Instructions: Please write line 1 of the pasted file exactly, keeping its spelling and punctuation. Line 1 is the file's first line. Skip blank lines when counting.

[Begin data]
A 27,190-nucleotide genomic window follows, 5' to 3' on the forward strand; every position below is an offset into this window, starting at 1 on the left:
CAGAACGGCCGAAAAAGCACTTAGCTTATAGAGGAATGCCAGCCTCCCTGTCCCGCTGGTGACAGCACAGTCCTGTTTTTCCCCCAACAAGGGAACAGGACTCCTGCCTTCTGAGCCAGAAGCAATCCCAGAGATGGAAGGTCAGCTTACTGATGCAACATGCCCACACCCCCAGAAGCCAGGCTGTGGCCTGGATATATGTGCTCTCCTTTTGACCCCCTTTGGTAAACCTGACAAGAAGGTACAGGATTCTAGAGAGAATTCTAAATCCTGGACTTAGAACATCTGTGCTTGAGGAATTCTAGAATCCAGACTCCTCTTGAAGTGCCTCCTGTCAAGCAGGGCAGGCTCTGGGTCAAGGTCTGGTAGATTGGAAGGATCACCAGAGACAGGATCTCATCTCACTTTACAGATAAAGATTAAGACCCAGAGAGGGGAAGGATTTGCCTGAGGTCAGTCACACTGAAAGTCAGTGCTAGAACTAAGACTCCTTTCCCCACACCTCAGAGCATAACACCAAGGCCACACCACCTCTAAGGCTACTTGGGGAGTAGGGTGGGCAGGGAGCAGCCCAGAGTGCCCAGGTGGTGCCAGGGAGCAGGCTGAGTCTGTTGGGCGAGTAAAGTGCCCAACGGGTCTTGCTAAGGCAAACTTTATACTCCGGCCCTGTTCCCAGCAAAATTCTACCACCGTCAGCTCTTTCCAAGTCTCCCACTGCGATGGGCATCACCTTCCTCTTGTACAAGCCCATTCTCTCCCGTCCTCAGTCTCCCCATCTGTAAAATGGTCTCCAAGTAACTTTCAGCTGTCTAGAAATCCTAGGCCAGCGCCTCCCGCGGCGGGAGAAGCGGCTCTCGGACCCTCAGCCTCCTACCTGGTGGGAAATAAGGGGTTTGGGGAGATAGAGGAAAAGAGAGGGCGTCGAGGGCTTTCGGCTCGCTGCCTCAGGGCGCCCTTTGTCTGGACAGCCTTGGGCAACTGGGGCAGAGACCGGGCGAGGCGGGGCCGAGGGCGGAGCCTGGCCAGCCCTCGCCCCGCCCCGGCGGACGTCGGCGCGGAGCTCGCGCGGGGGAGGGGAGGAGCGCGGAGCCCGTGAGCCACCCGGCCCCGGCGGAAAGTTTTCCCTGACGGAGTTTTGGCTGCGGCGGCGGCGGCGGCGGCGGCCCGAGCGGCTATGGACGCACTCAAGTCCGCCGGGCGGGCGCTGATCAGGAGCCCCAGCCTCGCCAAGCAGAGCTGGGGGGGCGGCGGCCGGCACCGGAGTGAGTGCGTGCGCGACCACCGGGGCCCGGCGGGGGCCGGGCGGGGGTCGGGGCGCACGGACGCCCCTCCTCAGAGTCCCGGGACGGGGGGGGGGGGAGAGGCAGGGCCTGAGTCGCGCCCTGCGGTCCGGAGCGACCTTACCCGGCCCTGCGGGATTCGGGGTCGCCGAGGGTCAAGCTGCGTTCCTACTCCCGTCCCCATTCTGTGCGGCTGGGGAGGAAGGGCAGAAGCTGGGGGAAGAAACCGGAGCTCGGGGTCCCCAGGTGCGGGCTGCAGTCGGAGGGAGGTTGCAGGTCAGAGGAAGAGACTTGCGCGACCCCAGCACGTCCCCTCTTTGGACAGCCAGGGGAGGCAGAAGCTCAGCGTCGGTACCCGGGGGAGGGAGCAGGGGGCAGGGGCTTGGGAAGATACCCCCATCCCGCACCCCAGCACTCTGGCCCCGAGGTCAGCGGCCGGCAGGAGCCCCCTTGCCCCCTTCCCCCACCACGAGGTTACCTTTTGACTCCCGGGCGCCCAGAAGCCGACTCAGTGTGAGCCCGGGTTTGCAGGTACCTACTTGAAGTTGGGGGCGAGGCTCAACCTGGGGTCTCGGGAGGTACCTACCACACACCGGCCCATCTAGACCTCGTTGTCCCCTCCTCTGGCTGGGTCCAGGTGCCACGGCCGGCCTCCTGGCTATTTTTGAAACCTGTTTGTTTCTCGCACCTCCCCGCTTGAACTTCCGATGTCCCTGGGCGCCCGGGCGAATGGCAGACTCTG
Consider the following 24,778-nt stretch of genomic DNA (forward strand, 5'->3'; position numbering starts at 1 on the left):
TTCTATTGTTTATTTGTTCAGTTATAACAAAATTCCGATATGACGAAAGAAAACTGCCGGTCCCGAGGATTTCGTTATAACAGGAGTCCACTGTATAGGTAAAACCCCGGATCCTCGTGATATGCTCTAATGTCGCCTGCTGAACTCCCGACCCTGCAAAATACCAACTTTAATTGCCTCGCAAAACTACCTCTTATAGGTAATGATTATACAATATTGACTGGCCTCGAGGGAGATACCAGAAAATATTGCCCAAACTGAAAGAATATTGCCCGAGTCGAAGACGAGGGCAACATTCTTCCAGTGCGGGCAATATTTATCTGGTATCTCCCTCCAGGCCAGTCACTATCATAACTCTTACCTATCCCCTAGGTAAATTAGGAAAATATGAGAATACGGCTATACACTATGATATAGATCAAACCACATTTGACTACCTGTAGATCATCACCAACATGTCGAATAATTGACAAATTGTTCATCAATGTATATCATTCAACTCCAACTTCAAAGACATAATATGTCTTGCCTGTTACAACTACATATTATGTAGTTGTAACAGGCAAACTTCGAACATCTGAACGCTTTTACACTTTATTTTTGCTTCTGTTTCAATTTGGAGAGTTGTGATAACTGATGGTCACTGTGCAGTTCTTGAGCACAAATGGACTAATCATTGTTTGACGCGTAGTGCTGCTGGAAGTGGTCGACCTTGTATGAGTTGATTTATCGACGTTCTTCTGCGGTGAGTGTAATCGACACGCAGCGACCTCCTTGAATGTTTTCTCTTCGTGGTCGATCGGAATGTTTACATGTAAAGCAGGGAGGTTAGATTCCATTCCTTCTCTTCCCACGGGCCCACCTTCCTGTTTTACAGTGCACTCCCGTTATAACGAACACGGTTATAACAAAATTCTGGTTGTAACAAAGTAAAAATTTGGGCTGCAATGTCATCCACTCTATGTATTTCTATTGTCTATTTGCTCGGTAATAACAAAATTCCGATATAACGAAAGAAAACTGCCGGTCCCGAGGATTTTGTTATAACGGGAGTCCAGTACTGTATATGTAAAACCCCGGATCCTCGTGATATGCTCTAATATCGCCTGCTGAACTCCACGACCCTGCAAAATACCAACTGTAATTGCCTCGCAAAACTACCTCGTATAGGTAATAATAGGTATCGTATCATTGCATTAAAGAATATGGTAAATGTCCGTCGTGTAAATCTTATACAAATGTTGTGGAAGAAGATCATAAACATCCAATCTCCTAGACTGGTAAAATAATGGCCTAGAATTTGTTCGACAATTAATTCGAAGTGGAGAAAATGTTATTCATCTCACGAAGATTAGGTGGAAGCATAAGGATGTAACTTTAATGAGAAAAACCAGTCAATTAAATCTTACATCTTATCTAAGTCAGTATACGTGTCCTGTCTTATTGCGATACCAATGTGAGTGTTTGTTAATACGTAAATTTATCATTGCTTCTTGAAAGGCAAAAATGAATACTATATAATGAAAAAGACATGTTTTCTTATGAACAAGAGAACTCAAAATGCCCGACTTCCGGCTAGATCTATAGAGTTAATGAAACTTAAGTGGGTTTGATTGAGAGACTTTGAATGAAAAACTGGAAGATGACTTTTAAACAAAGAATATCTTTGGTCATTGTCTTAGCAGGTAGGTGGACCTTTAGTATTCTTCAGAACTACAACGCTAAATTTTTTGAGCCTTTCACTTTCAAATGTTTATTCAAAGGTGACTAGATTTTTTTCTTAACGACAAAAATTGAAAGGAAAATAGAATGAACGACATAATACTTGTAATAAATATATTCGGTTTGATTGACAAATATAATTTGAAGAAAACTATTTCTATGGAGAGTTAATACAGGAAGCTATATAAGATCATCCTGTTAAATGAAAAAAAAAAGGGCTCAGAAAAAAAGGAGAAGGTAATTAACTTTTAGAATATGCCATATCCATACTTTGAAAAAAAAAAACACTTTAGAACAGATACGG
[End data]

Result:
A 27,190-nucleotide genomic window follows, 5' to 3' on the forward strand; every position below is an offset into this window, starting at 1 on the left: